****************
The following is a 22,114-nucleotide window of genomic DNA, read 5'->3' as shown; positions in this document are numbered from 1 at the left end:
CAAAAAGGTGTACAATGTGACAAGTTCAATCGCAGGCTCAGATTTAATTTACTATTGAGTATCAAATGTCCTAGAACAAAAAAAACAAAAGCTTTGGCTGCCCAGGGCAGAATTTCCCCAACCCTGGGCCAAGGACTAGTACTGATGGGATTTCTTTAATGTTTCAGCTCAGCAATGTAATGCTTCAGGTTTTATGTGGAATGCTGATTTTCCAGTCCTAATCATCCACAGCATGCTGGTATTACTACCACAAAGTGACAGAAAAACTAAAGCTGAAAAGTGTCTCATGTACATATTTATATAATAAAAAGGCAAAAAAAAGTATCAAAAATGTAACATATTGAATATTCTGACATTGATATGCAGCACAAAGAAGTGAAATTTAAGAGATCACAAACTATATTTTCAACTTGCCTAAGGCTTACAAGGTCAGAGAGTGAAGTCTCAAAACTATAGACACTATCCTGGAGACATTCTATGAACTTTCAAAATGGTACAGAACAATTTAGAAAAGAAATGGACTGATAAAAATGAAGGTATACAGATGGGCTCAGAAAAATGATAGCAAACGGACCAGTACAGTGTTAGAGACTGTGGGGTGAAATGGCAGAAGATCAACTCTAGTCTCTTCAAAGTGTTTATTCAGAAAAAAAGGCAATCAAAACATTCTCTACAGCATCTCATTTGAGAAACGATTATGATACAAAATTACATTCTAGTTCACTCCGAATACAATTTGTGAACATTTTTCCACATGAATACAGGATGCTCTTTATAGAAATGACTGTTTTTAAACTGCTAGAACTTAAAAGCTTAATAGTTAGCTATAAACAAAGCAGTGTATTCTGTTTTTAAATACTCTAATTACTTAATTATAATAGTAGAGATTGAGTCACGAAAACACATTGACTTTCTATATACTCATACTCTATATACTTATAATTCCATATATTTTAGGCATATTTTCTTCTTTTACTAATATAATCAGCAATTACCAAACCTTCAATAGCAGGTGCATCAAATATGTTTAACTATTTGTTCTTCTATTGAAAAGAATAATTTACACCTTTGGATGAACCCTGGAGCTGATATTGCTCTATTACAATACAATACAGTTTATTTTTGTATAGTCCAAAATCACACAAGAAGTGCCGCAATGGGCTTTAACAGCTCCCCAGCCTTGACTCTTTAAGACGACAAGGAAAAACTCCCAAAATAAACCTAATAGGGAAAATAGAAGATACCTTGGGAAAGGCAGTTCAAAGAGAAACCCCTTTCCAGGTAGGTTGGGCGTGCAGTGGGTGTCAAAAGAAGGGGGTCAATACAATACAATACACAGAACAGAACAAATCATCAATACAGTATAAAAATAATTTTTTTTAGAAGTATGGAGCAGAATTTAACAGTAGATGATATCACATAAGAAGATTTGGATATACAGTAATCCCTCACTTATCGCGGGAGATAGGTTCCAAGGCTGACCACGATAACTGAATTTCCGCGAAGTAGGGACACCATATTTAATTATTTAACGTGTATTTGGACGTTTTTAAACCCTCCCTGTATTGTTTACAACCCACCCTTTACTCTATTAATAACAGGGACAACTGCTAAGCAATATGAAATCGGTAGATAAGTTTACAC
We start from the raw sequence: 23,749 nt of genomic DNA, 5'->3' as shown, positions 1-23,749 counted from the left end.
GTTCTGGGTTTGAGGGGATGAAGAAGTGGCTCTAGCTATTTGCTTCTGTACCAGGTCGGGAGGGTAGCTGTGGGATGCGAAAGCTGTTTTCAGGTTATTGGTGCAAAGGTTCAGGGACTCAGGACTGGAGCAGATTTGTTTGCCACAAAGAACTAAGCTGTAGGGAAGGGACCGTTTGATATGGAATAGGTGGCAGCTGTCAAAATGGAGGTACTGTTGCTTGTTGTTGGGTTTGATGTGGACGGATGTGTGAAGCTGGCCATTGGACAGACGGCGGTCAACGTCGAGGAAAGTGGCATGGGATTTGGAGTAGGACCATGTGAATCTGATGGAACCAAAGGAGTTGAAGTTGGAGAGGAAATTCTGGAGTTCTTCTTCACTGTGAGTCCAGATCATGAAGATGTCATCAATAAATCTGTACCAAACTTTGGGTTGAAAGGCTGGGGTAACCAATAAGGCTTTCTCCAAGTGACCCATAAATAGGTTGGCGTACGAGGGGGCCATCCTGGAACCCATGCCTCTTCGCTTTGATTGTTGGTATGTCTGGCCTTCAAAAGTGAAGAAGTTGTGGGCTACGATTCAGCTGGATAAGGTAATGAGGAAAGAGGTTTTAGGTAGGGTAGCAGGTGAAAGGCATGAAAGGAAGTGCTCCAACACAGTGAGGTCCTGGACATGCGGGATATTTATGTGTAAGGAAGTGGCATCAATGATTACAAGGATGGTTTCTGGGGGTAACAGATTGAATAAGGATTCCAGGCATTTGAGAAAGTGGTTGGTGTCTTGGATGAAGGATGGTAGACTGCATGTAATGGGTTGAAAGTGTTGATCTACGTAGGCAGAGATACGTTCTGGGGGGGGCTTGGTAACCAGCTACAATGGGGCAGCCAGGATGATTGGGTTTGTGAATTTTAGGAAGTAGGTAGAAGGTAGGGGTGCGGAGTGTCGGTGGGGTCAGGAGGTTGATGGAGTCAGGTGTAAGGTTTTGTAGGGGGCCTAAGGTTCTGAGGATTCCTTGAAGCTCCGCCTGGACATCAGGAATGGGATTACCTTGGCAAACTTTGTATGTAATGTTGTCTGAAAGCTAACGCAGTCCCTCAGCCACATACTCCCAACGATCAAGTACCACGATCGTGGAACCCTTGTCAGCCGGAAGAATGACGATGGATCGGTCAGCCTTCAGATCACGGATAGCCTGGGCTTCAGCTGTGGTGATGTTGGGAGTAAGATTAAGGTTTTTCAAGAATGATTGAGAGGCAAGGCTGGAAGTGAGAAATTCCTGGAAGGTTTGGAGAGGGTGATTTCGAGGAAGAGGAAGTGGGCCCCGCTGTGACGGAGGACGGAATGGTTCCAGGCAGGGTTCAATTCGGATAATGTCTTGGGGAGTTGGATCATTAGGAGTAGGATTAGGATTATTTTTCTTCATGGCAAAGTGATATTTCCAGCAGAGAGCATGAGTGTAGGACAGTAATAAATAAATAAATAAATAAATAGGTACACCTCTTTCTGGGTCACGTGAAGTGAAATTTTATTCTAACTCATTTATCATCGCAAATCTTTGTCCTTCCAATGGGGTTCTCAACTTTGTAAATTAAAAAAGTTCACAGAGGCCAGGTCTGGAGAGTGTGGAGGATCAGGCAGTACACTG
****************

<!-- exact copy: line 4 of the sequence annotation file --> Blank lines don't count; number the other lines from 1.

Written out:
GTTCTGGGTTTGAGGGGATGAAGAAGTGGCTCTAGCTATTTGCTTCTGTACCAGGTCGGGAGGGTAGCTGTGGGATGCGAAAGCTGTTTTCAGGTTATTGGTGCAAAGGTTCAGGGACTCAGGACTGGAGCAGATTTGTTTGCCACAAAGAACTAAGCTGTAGGGAAGGGACCGTTTGATATGGAATAGGTGGCAGCTGTCAAAATGGAGGTACTGTTGCTTGTTGTTGGGTTTGATGTGGACGGATGTGTGAAGCTGGCCATTGGACAGACGGCGGTCAACGTCGAGGAAAGTGGCATGGGATTTGGAGTAGGACCATGTGAATCTGATGGAACCAAAGGAGTTGAAGTTGGAGAGGAAATTCTGGAGTTCTTCTTCACTGTGAGTCCAGATCATGAAGATGTCATCAATAAATCTGTACCAAACTTTGGGTTGAAAGGCTGGGGTAACCAATAAGGCTTTCTCCAAGTGACCCATAAATAGGTTGGCGTACGAGGGGGCCATCCTGGAACCCATGCCTCTTCGCTTTGATTGTTGGTATGTCTGGCCTTCAAAAGTGAAGAAGTTGTGGGCTACGATTCAGCTGGATAAGGTAATGAGGAAAGAGGTTTTAGGTAGGGTAGCAGGTGAAAGGCATGAAAGGAAGTGCTCCAACACAGTGAGGTCCTGGACATGCGGGATATTTATGTGTAAGGAAGTGGCATCAATGATTACAAGGATGGTTTCTGGGGGTAACAGATTGAATAAGGATTCCAGGCATTTGAGAAAGTGGTTGGTGTCTTGGATGAAGGATGGTAGACTGCATGTAATGGGTTGAAAGTGTTGATCTACGTAGGCAGAGATACGTTCTGGGGGGGGCTTGGTAACCAGCTACAATGGGGCAGCCAGGATGATTGGGTTTGTGAATTTTAGGAAGTAGGTAGAAGGTAGGGGTGCGGAGTGTCGGTGGGGTCAGGAGGTTGATGGAGTCAGGTGTAAGGTTTTGTAGGGGGCCTAAGGTTCTGAGGATTCCTTGAAGCTCCGCCTGGACATCAGGAATGGGATTACCTTGGCAAACTTTGTATGTAATGTTGTCTGAAAGCTAACGCAGTCCCTCAGCCACATACTCCCAACGATCAAGTACCACGATCGTGGAACCCTTGTCAGCCGGAAGAATGACGATGGATCGGTCAGCCTTCAGATCACGGATAGCCTGGGCTTCAGCTGTGGTGATGTTGGGAGTAAGATTAAGGTTTTTCAAGAATGATTGAGAGGCAAGGCTGGAAGTGAGAAATTCCTGGAAGGTTTGGAGAGGGTGATTTCGAGGAAGAGGAAGTGGGCCCCGCTGTGACGGAGGACGGAATGGTTCCAGGCAGGGTTCAATTCGGATAATGTCTTGGGGAGTTGGATCATTAGGAGTAGGATTAGGATTATTTTTCTTCATGGCAAAGTGATATTTCCAGCAGAGAGCATGAGTGTAGGACAGTAATAAATAAATAAATAAATAAATAGGTACACCTCTTTCTGGGTCACGTGAAGTGAAATTTTATTCTAACTCATTTATCATCGCAAATCTTTGTCCTTCCAATGGGGTTCTCAACTTTGTAAATTAAAAAAGTTCACAGAGGCCAGGTCTGGAGAGTGTGGAGGATCAGGCAGTACACTG